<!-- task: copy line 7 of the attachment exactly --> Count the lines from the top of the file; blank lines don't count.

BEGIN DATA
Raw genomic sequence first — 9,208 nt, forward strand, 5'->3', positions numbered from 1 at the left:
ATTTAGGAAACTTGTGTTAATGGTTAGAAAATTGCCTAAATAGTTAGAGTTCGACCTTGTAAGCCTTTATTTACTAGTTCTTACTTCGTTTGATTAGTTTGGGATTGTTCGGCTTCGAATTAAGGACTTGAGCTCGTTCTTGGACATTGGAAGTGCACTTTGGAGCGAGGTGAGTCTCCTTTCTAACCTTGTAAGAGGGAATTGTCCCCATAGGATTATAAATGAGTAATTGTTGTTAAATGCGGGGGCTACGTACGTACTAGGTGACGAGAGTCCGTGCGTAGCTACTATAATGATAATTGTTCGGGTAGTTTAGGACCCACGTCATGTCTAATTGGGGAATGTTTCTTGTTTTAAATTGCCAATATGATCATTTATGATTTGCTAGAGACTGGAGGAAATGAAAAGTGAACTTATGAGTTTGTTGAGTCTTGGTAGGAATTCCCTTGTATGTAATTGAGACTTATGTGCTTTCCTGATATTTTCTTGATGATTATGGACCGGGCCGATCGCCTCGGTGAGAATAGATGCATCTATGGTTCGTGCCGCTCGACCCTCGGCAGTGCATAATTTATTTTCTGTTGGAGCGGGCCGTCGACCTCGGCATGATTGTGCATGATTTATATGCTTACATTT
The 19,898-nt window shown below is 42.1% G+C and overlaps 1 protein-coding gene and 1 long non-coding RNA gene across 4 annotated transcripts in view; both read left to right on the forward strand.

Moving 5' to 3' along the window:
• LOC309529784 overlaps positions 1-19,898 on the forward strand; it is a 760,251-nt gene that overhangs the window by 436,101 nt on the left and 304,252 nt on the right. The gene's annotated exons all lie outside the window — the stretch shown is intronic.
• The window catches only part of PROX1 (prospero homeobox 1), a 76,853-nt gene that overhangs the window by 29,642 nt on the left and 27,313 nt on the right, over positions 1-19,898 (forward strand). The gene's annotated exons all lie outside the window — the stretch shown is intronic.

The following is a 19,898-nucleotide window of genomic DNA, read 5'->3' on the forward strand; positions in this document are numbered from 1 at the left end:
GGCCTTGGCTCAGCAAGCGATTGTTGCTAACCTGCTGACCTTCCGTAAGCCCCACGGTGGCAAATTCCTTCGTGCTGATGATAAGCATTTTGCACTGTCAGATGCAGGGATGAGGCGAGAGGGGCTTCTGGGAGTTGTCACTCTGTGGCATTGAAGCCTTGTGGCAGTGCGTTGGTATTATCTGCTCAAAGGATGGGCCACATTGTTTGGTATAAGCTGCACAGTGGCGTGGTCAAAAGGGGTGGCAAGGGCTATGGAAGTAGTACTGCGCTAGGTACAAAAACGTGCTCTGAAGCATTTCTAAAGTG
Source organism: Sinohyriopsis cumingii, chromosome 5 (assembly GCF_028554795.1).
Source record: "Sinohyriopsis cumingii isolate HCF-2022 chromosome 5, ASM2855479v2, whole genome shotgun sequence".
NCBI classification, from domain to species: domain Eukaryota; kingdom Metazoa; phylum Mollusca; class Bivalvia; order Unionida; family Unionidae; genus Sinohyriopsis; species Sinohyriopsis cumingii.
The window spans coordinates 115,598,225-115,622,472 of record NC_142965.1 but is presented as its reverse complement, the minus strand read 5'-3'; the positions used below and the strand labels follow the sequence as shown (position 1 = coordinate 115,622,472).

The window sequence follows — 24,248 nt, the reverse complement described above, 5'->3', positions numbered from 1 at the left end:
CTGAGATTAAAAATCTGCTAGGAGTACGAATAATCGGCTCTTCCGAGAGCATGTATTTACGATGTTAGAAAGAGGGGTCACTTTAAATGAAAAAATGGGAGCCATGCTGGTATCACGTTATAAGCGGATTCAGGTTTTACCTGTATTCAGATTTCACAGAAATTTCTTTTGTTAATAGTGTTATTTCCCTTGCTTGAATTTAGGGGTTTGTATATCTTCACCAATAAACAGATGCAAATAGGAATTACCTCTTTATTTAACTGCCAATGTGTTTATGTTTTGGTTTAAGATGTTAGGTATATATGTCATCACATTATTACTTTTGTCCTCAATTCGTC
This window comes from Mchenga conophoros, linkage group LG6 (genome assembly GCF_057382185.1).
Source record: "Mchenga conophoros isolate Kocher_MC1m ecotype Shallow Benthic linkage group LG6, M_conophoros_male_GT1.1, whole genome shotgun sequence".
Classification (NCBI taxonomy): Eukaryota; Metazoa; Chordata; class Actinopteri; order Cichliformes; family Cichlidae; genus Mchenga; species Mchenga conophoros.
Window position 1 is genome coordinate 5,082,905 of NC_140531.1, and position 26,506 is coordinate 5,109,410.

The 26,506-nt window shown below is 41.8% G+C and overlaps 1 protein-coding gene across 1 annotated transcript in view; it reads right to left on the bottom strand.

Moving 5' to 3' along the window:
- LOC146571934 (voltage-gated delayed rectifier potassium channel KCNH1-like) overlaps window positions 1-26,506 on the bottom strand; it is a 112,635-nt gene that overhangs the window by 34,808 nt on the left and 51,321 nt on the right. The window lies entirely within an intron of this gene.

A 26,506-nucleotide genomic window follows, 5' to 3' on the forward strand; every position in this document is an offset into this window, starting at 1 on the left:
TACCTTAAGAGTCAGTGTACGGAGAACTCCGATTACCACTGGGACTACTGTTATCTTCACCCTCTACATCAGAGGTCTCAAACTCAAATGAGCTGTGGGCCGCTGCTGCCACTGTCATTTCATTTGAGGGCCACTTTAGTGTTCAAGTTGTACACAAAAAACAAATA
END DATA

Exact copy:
The following is a 19,898-nucleotide window of genomic DNA, read 5'->3' on the forward strand; positions in this document are numbered from 1 at the left end: